I started casting round balls for my flintlock about 1975, and bullets for my Ruger 357 handgun soon afterward. Over the years I have made bullets for a dozen or more rifle and pistol cartridges. I have designed bullets and had custom molds made. I considered most of my cast bullet loads successful and ever had a couple of rifles which regularly gave minute of angle accuracy with my cb loads. In other words, I thought I knew about cast bullets and handloading. However, I recently discovered that even after reading books and websites I never learned several important things.
There must be many cast bullet shooters who, like me, have absolutely no technical or scientific background. I never even took a course in mechanical drawing. Those of you who understand such things often assume non-technical readers can talk your language, but often we only half understand you. It is possible to make rather accurate loads for modern rifles without knowing much more than the basics, but antique rifles pose other problems.
For example, my experience is that most modern guns have a grove dia set by SAAMI specs and the advice from the Lyman Cast Bullet Handbook to "slug your barrel" isn't usually needed. Most .30 cal rifles have a groove dia of .308". Cast bullet shooters found years ago that bullets .001"-.003" over grove dia usually work well. When we slug a modern .30 cal barrel we know what the slug should measure, and we often look at the scale on the mic and see what we expected to see. Variations in groove dia are within the .001"-.003" acceptable range, so even inaccurate measurements are within tolerance.
I recently bought a 1893 Marlin levergun in cal 32-40. Handloads with .321" dia cast bullets and factory ammo showed keyholes at 50 yds. I dusted off the dial caliper and measured a slug--.330" I measured. Before spending money on a custom mold and sizer die I used a micrometer to measure another slug. .326" This discrepancy led me to a couple of days trying to learn some of the things machinists and other technically trained people know, but which I'll bet many other handloaders do not.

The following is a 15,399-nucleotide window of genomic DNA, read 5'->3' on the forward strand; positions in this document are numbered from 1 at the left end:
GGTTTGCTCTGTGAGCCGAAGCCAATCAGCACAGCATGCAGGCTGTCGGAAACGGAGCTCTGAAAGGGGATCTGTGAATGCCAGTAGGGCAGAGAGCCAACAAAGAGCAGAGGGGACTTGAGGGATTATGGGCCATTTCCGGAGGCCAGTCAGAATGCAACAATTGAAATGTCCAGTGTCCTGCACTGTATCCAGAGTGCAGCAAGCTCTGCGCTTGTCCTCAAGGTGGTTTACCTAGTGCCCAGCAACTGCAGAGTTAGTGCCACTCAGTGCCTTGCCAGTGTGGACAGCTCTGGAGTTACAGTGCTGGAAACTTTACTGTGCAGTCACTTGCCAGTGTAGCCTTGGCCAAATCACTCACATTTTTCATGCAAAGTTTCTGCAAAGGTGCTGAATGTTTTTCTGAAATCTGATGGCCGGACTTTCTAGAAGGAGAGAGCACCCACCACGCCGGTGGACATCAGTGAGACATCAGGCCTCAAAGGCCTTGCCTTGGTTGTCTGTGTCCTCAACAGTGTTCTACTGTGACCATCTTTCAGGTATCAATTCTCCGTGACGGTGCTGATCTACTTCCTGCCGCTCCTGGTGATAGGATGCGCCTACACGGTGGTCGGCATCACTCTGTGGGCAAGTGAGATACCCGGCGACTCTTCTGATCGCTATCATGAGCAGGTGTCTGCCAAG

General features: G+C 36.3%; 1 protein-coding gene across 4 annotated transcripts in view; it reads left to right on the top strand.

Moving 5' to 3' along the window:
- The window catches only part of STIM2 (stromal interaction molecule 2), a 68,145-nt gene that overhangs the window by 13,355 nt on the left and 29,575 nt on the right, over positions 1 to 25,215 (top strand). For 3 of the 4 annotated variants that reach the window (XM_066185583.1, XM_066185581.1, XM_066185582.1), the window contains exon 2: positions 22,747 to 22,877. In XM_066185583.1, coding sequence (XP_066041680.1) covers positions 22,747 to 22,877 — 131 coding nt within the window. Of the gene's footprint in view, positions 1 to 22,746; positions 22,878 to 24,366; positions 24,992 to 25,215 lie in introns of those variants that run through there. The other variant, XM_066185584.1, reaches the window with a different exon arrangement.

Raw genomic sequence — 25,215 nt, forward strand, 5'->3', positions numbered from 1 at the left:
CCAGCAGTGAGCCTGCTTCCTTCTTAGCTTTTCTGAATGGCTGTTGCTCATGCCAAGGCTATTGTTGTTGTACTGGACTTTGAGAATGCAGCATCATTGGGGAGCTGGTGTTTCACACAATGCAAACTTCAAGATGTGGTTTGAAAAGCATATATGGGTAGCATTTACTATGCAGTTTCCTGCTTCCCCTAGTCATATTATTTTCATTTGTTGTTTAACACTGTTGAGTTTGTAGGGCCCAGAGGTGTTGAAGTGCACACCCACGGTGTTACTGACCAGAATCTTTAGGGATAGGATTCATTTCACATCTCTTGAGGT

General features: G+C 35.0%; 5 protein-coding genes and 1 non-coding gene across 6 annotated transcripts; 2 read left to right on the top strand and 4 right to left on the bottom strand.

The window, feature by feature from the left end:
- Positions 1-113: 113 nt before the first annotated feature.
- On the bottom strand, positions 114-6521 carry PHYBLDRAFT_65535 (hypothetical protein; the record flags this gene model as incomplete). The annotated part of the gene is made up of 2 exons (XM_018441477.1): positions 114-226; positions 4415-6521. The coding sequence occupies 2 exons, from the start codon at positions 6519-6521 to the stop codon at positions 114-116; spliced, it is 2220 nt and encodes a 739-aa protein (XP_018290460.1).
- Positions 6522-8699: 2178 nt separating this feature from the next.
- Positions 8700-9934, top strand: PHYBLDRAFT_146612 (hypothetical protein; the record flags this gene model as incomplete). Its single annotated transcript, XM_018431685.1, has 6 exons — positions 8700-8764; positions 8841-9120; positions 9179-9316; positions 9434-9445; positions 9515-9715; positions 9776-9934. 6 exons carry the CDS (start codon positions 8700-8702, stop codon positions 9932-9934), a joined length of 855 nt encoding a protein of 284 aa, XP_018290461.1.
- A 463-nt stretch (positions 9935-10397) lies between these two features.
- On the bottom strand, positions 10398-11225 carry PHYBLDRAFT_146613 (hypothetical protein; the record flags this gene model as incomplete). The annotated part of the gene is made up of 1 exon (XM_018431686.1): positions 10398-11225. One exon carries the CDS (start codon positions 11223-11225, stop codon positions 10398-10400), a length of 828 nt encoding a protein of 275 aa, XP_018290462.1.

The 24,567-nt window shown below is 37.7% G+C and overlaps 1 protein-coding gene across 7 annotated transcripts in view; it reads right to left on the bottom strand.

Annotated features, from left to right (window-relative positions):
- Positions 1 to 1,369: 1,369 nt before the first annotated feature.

I'm not going to teach a course, but I hope this is useful to some of you.
1. The internet. Many of you are too old to be really proficient with the net. I used the computer to check on a few internet gun forums and to order stuff from Midway. I have discovered that there are dozens of websites and videos a cast bullet shooter may want to see, including all sorts of amiture gunsmithing instructions. Just Google a topic or question and there probably is something useful. Including:
2. Caliper or micrometer. There are many machinists forums and sites, and a brief query obvipusproduced an explanation of why the mic is usually more accurate and repeatable, as well as instructions on how to use both of them. Incorrect use is bound to produce inaccurate measurements, and of course, I have been using them wrong for years.
3. Precision hole dia. Bullet sizer dies are made by Lyman, Lee, and Saeco in common sizes, but what do you do if no one makes one the size you need? I want one .326" and the obvious way to do this is to get a .325" die from Lyman (about $30 from midway)and enlarge the hole. A drill bit is not going to work, but if you go to the McMaster-Carr website you will find hundreds of reamers, hones, burrs, and other tools to produce holes that are polished and precise. Instructions on when and how to use them. I have not done this yet but I have ordered taps, dies, and other machinist tools from them. Reasonably priced, fast service, and much wider selection than Browells..
4. NOE Molds. The owner is a shooter who makes custom molds to your specs. He also sells a bullet sizing die much like the Lee lube-sizer (about $20) but with interchangeable inserts for a wide range of bullet dia. I just ordered one for the .326" dia for about $70, but if I want other sizes I can get them for less than $10 each. Since neither Lee or Lyman makes a .326 sizer die, this looks like a good deal. Inside neck expanders for the Lee flaring tool for $6.50 each.
This is too long, and many of you know all of it, but I hope its is useful for others who cannot take a gunsmithing course. If David wants to delete it, that's ok by me.